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Public Health clinic at Kirkland and Bothell boundary facing closure

The Public Health clinic in Bothell, just north of the Bothell and Kirkland boundary in the north Juanita neighborhood. - Sarah Kehoe, Reporter Newspapers
The Public Health clinic in Bothell, just north of the Bothell and Kirkland boundary in the north Juanita neighborhood.
— image credit: Sarah Kehoe, Reporter Newspapers

The Public Health clinic located near the Kirkland and Bothell boundary faces closure as Public Health-Seattle & King County faces a $15 million shortfall per year for the next two years.

“We’ve run out of rabbits we can pull from our hat,” said David Fleming, director and health officer for Public Health. “To operate with a balanced budget, we may be compelled to reduce staffing and services.”

The agency’s biggest budget challenge is with its Public Health centers, where expenses have outpaced revenue. This has created an approximately $10 million annual gap in both 2015 and 2016, according to the agency’s website.

As a result, much of the agency’s cuts will occur at the centers. Public Health proposes to close four of its 10 public health clinics: Federal Way, Auburn, Northshore in Bothell and Greenbridge in White Center.

The Bothell clinic at 10808 NE 145th St. serves more than 4,200 clients per year and employs 17 total staff, said Keith Seinfeld, Public Health public information officer.

"We sent out our budget proposals this month and should have a final answer from King County Council in November," Seinfeld said.

Reductions would impact a range of core public services – such as reducing the capacity for disease investigations, and curtailing Public Health work on tobacco and obesity prevention.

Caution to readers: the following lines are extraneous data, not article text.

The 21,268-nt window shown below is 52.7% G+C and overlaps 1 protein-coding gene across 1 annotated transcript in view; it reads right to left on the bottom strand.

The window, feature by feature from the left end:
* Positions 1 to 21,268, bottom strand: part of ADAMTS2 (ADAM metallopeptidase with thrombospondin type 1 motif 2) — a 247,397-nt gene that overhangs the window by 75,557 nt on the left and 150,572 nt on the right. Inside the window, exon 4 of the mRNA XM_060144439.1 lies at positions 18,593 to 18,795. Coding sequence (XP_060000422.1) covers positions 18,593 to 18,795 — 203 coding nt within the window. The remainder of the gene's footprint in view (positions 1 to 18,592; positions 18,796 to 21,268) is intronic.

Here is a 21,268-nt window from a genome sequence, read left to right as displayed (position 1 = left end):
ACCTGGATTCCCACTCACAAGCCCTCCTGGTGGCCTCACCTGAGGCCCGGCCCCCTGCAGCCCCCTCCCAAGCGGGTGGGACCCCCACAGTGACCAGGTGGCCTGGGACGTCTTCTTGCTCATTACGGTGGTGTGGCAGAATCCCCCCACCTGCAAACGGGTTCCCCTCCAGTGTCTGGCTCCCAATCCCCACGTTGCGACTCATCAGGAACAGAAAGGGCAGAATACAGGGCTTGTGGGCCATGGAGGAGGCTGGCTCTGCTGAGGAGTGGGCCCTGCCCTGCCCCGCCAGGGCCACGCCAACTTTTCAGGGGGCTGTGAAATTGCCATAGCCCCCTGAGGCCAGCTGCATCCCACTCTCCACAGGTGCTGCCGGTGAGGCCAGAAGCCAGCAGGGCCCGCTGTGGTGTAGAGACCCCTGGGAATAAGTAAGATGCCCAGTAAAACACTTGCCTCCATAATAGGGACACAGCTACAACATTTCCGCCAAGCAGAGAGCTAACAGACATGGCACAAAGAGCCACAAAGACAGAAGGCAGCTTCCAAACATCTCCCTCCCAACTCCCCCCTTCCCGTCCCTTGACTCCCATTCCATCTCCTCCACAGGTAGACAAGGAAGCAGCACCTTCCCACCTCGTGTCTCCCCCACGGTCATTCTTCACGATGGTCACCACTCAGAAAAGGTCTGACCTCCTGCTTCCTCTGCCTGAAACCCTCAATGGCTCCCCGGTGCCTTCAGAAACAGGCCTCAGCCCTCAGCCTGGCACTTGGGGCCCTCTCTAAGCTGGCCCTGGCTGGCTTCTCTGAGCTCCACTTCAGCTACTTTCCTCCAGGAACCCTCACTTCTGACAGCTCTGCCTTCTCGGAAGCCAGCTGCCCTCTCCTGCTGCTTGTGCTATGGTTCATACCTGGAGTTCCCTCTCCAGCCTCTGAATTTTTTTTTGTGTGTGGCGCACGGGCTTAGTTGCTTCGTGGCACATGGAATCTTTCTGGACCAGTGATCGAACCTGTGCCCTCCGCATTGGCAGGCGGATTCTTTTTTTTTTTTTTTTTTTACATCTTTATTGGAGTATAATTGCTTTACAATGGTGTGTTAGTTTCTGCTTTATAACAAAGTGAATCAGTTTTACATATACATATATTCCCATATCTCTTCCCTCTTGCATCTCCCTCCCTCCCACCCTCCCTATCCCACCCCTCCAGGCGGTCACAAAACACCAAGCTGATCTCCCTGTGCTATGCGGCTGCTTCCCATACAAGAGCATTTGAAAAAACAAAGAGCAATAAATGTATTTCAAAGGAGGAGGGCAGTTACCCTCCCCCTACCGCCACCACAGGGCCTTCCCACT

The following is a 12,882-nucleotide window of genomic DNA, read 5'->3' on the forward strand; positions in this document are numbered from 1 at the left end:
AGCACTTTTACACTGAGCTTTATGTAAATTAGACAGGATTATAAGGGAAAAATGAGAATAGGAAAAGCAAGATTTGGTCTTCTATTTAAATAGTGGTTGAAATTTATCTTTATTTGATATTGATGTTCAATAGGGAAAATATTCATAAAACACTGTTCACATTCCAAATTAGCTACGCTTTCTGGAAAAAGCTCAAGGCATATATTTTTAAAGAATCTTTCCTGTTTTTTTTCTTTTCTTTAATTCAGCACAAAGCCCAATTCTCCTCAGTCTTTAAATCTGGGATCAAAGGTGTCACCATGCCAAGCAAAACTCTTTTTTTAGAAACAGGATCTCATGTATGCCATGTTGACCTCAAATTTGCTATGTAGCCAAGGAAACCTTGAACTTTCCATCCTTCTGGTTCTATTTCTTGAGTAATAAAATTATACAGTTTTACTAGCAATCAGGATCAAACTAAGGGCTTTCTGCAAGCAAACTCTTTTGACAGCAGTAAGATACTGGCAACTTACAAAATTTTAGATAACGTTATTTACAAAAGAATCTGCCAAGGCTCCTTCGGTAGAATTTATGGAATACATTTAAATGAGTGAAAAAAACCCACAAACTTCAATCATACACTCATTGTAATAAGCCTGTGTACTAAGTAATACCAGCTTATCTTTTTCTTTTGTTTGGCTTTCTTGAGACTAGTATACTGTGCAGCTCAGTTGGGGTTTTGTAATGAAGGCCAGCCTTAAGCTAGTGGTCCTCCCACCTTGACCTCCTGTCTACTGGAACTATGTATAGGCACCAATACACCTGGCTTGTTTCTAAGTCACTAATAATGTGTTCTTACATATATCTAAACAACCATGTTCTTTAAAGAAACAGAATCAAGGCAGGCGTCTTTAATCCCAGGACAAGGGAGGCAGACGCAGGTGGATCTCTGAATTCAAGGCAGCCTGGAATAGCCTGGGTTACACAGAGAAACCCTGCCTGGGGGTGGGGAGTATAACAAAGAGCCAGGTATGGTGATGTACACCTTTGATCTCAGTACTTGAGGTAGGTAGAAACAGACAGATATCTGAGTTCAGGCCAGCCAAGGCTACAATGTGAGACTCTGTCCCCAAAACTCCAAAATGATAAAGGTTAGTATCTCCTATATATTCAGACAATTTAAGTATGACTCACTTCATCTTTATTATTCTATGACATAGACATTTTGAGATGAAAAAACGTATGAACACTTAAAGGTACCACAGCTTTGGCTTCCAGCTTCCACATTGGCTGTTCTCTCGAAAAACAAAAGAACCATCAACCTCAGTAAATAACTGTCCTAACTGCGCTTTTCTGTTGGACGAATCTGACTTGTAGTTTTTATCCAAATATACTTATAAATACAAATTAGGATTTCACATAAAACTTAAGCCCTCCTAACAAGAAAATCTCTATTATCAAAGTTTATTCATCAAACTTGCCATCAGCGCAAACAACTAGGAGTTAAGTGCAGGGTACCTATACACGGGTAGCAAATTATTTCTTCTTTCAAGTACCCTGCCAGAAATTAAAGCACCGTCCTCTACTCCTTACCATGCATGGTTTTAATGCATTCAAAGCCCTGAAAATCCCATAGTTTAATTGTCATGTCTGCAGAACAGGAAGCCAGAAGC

"This is painful and, like you, I’m concerned about our clients," wrote Fleming in a message to staff. "We’ll work with our communities to try to find ways to mitigate some of these cuts, but at the end of the day, this is likely to result in a loss of services for some of our clients."

Altogether, the proposed reductions could potentially lead to more than 200 layoffs.

EMS and restaurant inspections will not be impacted. Seinfeld said the department's top priority is preserving the core, irreplaceable functions that only Public Health is able to provide.

Most Public Health funds come from grants, levies or fees that are dedicated for specific purposes, and cannot be shifted to other services. For example, emergency medical services (EMS) are funded by levy dollars that can only be used for EMS. Restaurant inspections are paid for by fees.

The proposed cuts would not impact all areas of Public Health. Most will occur in three areas that rely on more general funding: Public Health Centers, Prevention Services and services provided through the Director's Office/Administration.

The Bothell clinic offers family planning services and reproductive health care that includes HIV and STD screening and pregnancy tests; maternity support services and maternity screening; and a teen clinic that provides education and services for pregnancy prevention and for pregnant, parenting and at-risk teens.

Seinfeld noted maternity support services account for most of the visits at the Bothell clinic, as well as other Public Health clinics.

"The good news for Bothell area clients is that we already have created a partnership in that location," Seinfeld said. "We have worked with HealthPoint at their new Bothell facility and currently offer both MSS and WIC at that location."

Public Health is looking into the idea of creating a Satellite Team based out of Eastgate Public Health Center.  It would provide rotating staff at Northshore’s current satellite clinics at HealthPoint Bothell and in Carnation, and potentially add other satellite clinics through additional partnerships. This would result in an elimination of services for roughly 40 percent of the WIC/MSS clients served by Northshore PHC, according to Seinfeld.

For more information, visit www.kingcounty.gov/healthservices/health/budget.aspx.

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